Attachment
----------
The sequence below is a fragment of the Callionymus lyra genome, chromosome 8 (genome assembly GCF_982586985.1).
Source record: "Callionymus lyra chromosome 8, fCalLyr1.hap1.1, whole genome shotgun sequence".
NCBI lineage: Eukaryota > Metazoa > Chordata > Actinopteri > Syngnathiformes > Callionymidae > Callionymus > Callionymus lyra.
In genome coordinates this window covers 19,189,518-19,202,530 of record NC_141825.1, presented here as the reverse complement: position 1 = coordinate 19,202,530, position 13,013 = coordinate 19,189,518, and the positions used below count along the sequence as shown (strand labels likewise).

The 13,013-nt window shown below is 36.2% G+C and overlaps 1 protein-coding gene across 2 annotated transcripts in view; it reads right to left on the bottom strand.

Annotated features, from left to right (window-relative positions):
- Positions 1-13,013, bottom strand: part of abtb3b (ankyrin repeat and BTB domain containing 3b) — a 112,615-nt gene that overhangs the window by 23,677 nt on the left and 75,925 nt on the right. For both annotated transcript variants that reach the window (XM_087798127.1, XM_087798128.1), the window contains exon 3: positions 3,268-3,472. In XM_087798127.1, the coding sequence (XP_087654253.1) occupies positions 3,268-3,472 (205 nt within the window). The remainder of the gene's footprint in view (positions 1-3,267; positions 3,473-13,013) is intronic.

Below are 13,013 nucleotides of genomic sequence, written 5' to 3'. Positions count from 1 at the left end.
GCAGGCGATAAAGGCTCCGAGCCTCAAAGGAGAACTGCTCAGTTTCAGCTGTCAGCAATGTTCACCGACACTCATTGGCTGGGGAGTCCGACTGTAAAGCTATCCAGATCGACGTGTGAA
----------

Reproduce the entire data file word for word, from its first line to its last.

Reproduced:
The sequence below is a fragment of the Callionymus lyra genome, chromosome 8 (genome assembly GCF_982586985.1).
Source record: "Callionymus lyra chromosome 8, fCalLyr1.hap1.1, whole genome shotgun sequence".
NCBI lineage: Eukaryota > Metazoa > Chordata > Actinopteri > Syngnathiformes > Callionymidae > Callionymus > Callionymus lyra.
In genome coordinates this window covers 19,189,518-19,202,530 of record NC_141825.1, presented here as the reverse complement: position 1 = coordinate 19,202,530, position 13,013 = coordinate 19,189,518, and the positions used below count along the sequence as shown (strand labels likewise).

The 13,013-nt window shown below is 36.2% G+C and overlaps 1 protein-coding gene across 2 annotated transcripts in view; it reads right to left on the bottom strand.

Annotated features, from left to right (window-relative positions):
- Positions 1-13,013, bottom strand: part of abtb3b (ankyrin repeat and BTB domain containing 3b) — a 112,615-nt gene that overhangs the window by 23,677 nt on the left and 75,925 nt on the right. For both annotated transcript variants that reach the window (XM_087798127.1, XM_087798128.1), the window contains exon 3: positions 3,268-3,472. In XM_087798127.1, the coding sequence (XP_087654253.1) occupies positions 3,268-3,472 (205 nt within the window). The remainder of the gene's footprint in view (positions 1-3,267; positions 3,473-13,013) is intronic.

Below are 13,013 nucleotides of genomic sequence, written 5' to 3'. Positions count from 1 at the left end.
GCAGGCGATAAAGGCTCCGAGCCTCAAAGGAGAACTGCTCAGTTTCAGCTGTCAGCAATGTTCACCGACACTCATTGGCTGGGGAGTCCGACTGTAAAGCTATCCAGATCGACGTGTGAA